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HomeMedical Information Innovative MedicineLiquid biopsies: revolutionising cancer diagnosis and personalised treatment

Liquid biopsies: revolutionising cancer diagnosis and personalised treatment

By: Medix Team
Liquid biopsies: revolutionising cancer diagnosis and personalised treatment

When it comes to cancer, the Holy Grail is to find it early. Liquid biopsies are making that a reality.

In 1869, an Australian physician called Thomas Ashworth was examining a blood sample from one of his deceased cancer patients when he noticed a cluster of cells that looked just like the original tumour. He had made a major scientific breakthrough.

 

What he had discovered is that cancer deposits genetic material into the bloodstream. This takes two forms.

 

DNA fragments from dead cells are released as what is known as circulating tumour DNA (ctDNA). This is because cancer not only accelerates cell division, but also cell death.

 

Sometimes whole cells break from the tumour as well. These are known as circulating tumour cells (CTC).

 

However, it took almost two centuries before medical practitioners were able to use Ashworth’s findings to develop a blood test (liquid biopsy) that could potentially diagnose and treat cancer more quickly and effectively than a surgical biopsy (taking tissue samples). As ctDNA represents just a small fragment of a person’s total circulating DNA, medicine had to wait until the technology became advanced enough to not only detect it and but also evaluate it to the required degree of sensitivity.

 

The US Food & Drug Administration (FDA) approved the first diagnostic molecular test based on liquid biopsy samples in 2016. Since then, it has started to become a more mainstream diagnostic tool for a whole range of cancers including: breast, colon, lymphoma, lung, melanoma and thyroid.

 

Clinicians use liquid biopsies to analyse a tumour’s molecular profile in order to personalise therapies. However, there is still one big limitation.

 

It is possible to miss the cancer if ctDNA levels are low. This is why surgical biopsies remain important and mandatory in most cancer cases.

 

However, in mid-June, Cancer Research UK announced that it was entering clinical trials for a test that is up to 10 times more sensitive than current methods. This one is able to find one mutant piece of DNA among a million and scan for thousands compared to the present 10 to 100 levels.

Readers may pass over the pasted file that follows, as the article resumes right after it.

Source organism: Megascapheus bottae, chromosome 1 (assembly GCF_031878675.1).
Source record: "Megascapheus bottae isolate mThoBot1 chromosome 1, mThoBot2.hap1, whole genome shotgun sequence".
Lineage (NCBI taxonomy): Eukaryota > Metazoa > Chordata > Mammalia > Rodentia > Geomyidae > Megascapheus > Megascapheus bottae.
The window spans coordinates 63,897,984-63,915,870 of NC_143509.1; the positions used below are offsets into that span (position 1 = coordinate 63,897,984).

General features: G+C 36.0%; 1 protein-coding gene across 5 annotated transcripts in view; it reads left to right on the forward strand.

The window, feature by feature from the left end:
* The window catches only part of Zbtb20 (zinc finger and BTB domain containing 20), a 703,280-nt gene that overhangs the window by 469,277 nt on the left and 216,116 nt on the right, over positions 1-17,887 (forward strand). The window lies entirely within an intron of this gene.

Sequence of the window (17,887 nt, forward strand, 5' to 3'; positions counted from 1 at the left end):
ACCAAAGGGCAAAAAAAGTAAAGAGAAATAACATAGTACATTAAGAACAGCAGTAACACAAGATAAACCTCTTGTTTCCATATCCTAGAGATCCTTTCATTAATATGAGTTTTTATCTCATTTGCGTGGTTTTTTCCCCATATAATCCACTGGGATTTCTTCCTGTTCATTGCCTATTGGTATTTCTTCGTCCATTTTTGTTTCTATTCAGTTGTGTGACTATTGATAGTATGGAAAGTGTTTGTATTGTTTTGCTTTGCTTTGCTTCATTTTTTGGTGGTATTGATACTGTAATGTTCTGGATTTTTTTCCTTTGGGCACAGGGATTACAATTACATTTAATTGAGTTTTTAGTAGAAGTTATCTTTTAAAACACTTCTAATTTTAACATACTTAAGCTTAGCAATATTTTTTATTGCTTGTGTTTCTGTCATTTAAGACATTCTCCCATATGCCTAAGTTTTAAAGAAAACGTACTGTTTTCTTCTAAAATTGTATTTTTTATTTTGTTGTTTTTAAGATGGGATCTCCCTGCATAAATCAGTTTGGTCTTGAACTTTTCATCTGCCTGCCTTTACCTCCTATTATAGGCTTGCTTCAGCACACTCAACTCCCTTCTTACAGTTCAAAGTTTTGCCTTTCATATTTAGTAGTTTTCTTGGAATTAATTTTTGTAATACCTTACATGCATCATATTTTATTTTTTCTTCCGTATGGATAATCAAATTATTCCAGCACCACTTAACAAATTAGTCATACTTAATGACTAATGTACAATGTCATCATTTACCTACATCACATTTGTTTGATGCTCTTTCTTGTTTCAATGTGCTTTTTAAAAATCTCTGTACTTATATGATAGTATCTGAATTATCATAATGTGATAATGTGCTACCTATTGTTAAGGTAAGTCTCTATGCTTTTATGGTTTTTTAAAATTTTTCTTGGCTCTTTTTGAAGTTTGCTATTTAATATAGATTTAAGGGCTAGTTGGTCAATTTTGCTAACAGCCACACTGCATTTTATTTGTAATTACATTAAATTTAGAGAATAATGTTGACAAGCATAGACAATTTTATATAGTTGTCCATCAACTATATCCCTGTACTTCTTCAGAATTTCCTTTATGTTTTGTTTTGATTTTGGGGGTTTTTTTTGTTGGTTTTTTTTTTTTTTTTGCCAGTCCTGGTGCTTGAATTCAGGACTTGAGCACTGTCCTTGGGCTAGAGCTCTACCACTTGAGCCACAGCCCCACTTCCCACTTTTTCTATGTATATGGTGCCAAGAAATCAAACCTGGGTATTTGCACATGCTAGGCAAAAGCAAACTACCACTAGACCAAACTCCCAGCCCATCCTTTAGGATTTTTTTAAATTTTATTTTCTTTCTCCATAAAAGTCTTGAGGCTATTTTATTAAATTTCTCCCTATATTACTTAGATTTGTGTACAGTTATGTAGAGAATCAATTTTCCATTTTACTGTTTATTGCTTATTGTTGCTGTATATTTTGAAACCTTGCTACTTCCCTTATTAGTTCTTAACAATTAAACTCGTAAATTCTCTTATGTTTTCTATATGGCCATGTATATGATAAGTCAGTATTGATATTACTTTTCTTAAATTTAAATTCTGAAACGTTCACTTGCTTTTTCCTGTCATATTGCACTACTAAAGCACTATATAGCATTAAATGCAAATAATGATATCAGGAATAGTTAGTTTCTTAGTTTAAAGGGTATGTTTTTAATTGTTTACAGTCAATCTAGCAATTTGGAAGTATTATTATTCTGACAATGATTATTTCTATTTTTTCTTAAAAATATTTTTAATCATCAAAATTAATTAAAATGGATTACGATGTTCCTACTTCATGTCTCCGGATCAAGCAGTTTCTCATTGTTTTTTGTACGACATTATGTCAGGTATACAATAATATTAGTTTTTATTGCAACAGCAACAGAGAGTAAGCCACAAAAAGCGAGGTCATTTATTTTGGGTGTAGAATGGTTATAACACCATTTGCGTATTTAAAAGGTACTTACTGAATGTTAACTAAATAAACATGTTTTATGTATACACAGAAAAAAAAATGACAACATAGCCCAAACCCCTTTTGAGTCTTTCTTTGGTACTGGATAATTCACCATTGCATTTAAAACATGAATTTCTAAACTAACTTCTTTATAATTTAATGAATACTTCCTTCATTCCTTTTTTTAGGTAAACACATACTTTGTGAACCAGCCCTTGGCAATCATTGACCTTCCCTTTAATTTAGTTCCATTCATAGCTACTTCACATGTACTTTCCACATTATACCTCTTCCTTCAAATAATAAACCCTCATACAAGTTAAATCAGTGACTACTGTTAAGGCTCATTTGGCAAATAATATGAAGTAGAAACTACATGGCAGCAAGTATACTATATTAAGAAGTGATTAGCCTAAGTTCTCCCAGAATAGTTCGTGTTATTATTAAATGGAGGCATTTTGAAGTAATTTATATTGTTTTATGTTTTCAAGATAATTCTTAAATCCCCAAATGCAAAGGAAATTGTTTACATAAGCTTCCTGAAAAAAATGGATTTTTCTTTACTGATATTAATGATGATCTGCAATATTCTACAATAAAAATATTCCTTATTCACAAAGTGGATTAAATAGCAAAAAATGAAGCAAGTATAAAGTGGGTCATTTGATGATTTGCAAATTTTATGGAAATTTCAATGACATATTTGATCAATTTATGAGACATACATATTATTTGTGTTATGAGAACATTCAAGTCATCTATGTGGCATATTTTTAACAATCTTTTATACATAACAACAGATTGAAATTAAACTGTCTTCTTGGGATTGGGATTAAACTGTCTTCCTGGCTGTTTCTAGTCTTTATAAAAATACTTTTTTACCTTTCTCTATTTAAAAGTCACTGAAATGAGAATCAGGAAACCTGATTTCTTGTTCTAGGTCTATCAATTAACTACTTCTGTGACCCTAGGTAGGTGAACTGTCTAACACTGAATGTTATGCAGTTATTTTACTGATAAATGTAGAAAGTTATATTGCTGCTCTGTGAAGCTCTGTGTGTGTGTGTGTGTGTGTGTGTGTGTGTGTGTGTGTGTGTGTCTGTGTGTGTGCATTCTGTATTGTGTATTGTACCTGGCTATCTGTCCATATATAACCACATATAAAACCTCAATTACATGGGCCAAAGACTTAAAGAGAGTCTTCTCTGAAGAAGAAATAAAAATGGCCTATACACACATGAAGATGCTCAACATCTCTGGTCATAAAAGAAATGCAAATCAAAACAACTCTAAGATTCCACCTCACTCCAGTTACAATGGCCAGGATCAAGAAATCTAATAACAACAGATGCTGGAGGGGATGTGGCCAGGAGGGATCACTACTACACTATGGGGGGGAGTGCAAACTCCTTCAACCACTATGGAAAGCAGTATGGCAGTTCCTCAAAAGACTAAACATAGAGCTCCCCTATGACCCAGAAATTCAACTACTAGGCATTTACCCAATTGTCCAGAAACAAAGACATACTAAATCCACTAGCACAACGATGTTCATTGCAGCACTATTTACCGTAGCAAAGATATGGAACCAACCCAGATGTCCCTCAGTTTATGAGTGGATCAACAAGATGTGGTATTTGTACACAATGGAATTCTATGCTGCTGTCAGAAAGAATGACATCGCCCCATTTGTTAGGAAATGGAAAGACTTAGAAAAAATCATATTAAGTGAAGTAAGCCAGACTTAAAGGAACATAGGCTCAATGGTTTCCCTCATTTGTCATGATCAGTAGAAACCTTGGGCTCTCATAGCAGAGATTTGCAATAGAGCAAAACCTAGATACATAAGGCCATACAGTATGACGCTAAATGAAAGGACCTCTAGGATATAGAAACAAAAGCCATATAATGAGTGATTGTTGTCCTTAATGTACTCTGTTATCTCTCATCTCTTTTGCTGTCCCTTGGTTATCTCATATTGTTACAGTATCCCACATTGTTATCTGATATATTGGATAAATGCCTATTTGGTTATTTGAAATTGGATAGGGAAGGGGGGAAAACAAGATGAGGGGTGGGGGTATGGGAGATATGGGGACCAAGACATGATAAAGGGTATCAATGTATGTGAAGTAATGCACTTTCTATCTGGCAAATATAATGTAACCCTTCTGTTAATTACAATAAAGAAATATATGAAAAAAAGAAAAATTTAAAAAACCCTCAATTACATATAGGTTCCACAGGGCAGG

Here are some of the main benefits that liquid biopsies offer:

  1. More patients can be assessed - One of the biggest issues with surgical biopsies is that certain tumours are inaccessible such as those in the brain, for example. Some tumours are also too small to get a tissue sample. About 30% of non-small cell lung cancer patients fall into this latter category.
  2. They are non-invasive - They are a far more patient-friendly option than surgery. Taking someone’s blood is far quicker, simpler, cheaper, pain- and risk-free than putting them under the knife. Liquid biopsies are particularly beneficial for patients who are too ill to undergo surgery.
  3. They provide a more complete picture - A surgical biopsy provides a static and partial view of a single tumour. Liquid biopsies can identify potential secondary tumours and also enable practitioners to give a far more accurate staging of how far advanced a cancer is.
  4. They are more flexible - Liquid biopsies can be taken multiple times given how simple it is to draw blood. This is vital since cancer is not a stationary disease, but evolves all the time. Liquid biopsies, therefore, enable physicians to stay one step ahead. By constantly monitoring a patient’s blood, they can tell if a treatment plan is working, or a new one is required because the cancer has mutated and the drugs are no longer effective. The result is a far more tailored approach to an individual’s treatment needs.
  5. They might prevent relapse - The technology is now becoming so sophisticated that liquid biopsies can potentially pick up a relapse before there are even clinical symptoms. Physicians can actively monitor patients who are in remission, but whose blood samples pinpoint a higher risk of relapse.

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